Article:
New FASA Chair Akhona Qengqe’s Want to Make it Easier for Franchise Brands To Procure From SMEs

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Franchise Brands Procure From SMEs - Akhona Qengqe

When newly appointed chair of Franchise Association of South Africa (FASA) Akhona Qengqe took office earlier this year she put at centre to her tenure as chair for 2019 and 2020, the task of growing and empowering the SME and franchise sector.

Qengqe is also currently Transformation and Diversity Director for KFC Africa where she is responsible for advocating for diversity and inclusion within the franchise brand and KFC’s franchise partners, suppliers, beneficiaries and stakeholders.

“I help the business create opportunities for previously excluded individuals and entities,” she said in an interview with Bona.

“I ensure that I am well informed of any emerging discourse around diversity and inclusion, and advise the business accordingly.

“I make the business accountable for their decisions around diversity and inclusion.”

This is a mission that she plans to carry into her new role at FASA.

Qengqe spoke to SME South Africa about the importance of creating opportunities for SMEs within the franchise sector and procurement opportunities for township-based small businesses.

What are your goals and plans for supporting small businesses as the new FASA chairperson?

I think our biggest contribution as FASA in this space will be to create as many opportunities or platforms for franchisors to meet SMEs through our relationship with ProudlySA as well as other partners that we may identify.

Small businesses also struggle to access funding and business support and by being the connector of all these resources, we will be able to contribute to the growth and sustainability of SMEs and eventually deal with the high unemployment and high levels of inequality in our country. No matter how small the contribution is we can make, any difference we can make will be real and tangible.

You have said SME empowerment is one of your key priorities as FASA chair, why is it so important that franchise brands procure from SMEs?

Because of their buying power and ability to influence where their franchisees buy from, they can guarantee the sustainability of SMEs by committing to procure from these entities for extended periods of time.

We know that SMEs are the biggest vehicle for job creation and as their businesses grow, more opportunities for employment are created.

What are some of the products/services that are in demand in the franchising sector and that SMEs can be looking at?

Because of the broad nature of the franchise sector, demand can come in various forms ranging from goods to services.

For example,  professional services such as legal, auditing, to logistics, distribution, packaging etc. It depends on what the SME’s speciality is. Once that’s established they can then start looking for the right franchisor to engage.

Transformation challenges are not limited to just franchising

One of the issues that have been highlighted is the lack of procurement opportunities for township-based business, particularly from franchises operating in the townships. What can be done to bridge this gap and get more franchise brands procuring from township-based SMEs?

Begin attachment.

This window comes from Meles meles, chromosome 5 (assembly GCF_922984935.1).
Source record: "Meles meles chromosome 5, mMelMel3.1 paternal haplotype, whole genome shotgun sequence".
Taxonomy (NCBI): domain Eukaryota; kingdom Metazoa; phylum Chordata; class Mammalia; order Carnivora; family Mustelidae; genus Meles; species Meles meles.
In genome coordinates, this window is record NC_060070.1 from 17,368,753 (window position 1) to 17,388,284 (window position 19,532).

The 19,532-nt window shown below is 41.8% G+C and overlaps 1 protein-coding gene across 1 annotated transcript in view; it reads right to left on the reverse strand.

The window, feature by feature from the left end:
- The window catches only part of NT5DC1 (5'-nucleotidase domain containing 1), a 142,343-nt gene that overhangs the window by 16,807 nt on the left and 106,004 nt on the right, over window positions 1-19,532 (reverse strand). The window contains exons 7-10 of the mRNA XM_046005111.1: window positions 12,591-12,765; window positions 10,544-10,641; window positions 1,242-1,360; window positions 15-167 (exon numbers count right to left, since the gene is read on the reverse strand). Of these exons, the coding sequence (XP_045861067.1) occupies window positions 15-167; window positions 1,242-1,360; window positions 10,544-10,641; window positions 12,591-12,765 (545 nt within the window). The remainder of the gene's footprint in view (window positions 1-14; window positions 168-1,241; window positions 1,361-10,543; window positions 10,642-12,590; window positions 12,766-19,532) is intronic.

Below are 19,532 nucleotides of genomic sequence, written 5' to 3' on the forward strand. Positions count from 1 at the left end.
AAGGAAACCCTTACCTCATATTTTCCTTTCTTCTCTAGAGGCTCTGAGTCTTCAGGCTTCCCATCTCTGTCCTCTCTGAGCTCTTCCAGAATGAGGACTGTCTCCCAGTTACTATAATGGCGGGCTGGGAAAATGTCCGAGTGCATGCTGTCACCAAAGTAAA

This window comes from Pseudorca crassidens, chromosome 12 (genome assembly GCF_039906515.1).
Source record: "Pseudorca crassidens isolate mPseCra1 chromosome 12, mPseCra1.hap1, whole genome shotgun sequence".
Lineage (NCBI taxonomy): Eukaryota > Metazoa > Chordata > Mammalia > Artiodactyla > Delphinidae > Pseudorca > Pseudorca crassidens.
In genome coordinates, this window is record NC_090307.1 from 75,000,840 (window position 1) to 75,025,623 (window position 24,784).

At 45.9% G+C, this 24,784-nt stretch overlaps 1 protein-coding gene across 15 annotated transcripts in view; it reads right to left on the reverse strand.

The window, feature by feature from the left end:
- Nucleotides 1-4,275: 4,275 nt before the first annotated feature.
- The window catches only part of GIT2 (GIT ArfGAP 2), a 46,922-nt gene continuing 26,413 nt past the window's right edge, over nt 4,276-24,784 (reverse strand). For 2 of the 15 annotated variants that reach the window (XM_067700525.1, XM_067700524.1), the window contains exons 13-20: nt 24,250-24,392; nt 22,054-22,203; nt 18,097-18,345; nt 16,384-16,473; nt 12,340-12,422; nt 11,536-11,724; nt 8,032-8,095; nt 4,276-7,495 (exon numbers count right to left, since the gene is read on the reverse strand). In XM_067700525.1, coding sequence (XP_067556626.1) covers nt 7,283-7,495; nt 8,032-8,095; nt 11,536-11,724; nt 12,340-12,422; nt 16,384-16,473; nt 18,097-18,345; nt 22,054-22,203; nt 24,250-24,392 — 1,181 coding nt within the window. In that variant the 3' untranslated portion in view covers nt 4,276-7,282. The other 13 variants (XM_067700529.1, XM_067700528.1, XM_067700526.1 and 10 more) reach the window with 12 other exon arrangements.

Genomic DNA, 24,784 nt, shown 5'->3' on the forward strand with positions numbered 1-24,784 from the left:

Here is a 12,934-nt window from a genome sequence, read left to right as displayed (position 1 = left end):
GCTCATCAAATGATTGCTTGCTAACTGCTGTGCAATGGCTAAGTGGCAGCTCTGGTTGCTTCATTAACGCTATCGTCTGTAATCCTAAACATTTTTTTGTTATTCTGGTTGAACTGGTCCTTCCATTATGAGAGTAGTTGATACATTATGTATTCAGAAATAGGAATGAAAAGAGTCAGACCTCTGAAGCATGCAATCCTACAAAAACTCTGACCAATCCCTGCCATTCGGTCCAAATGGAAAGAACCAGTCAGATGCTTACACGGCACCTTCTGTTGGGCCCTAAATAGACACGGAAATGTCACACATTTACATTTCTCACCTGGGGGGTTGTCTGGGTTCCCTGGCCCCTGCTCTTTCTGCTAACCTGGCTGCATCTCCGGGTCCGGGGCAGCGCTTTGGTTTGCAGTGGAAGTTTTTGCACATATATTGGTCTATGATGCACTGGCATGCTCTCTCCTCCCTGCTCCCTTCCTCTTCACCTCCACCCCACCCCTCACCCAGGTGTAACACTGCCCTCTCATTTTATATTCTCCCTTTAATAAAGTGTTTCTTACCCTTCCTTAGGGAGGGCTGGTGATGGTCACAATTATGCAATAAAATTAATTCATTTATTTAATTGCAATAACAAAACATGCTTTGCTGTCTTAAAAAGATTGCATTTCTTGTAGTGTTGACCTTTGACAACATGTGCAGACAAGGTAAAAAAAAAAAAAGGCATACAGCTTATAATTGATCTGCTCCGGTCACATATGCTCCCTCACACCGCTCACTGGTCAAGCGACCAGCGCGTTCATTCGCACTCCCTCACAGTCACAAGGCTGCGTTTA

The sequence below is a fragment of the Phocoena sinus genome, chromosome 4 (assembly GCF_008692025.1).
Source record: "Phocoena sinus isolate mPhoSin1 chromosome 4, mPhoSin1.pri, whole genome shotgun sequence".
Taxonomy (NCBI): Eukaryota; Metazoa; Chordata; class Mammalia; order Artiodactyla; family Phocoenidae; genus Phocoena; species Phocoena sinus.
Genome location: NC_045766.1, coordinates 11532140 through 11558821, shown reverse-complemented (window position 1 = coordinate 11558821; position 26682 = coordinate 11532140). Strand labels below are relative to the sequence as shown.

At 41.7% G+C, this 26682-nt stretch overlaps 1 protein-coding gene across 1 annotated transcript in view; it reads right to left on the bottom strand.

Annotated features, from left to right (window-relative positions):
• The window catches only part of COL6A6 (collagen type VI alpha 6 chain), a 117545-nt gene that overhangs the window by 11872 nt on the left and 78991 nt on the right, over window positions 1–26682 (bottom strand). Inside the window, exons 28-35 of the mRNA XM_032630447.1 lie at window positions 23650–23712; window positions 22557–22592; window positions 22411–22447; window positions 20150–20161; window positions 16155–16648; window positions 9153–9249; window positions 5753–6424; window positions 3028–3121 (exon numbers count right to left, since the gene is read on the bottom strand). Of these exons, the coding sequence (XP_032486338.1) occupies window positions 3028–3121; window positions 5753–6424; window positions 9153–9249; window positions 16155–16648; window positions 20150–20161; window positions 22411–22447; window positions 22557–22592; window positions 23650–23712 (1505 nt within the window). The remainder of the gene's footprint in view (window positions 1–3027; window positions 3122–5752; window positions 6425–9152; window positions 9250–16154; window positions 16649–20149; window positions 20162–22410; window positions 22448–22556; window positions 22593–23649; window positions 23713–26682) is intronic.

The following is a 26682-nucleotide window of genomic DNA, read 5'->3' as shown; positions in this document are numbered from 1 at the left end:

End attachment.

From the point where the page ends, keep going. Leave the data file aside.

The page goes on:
What one must appreciate about the franchise industry, which is actually a value proposition for the customer, is the standardisation of the offer and products across the franchise system. What that sometimes requires is that franchisees procure from a centrally approved group of suppliers who in many cases need to have a larger geographical reach (this has cost benefits as well due to economies of scale).

However, you do find categories that can be localised even within the franchise system and in that case I think township-based businesses need to organise themselves such that when they speak to franchisors they do so as credible and sustainable businesses.

Franchise operations want to make sure there is guaranteed product supply over and above the quality and other requirements they may have.

When township businesses organise themselves according to the types of services and products they can offer and speak as one voice versus one person approaching the franchisor, I believe they may have a better chance of success. For example the local building contractor could collaborate with the local tilers, plumbers, painters etc. and approach a franchisor who is developing in their community to pitch their service offering and understand what they would need to do to meet their requirements.

What opportunity does the franchise sector offer in terms of job creation in South Africa and what can be done to boost this further?

Every new franchise business that opens creates new employment opportunities. The rate at which banks approve funding for new businesses, the rate of growth of the franchise brands themselves, and ultimately the most important element upon which all of these rest is the growth of the economy.

When our economy grows, there is a lot more appetite to invest, consumers spend more money, which creates demand and ultimately more business growth which leads to more job creation.

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Lebohang Thulo
Lebohang Thulo
Lebohang Thulo is the editor of SME South Africa. She enjoys keeping up with the country’s exciting and fast developing entrepreneurship ecosystem. You can find her at @lelele3

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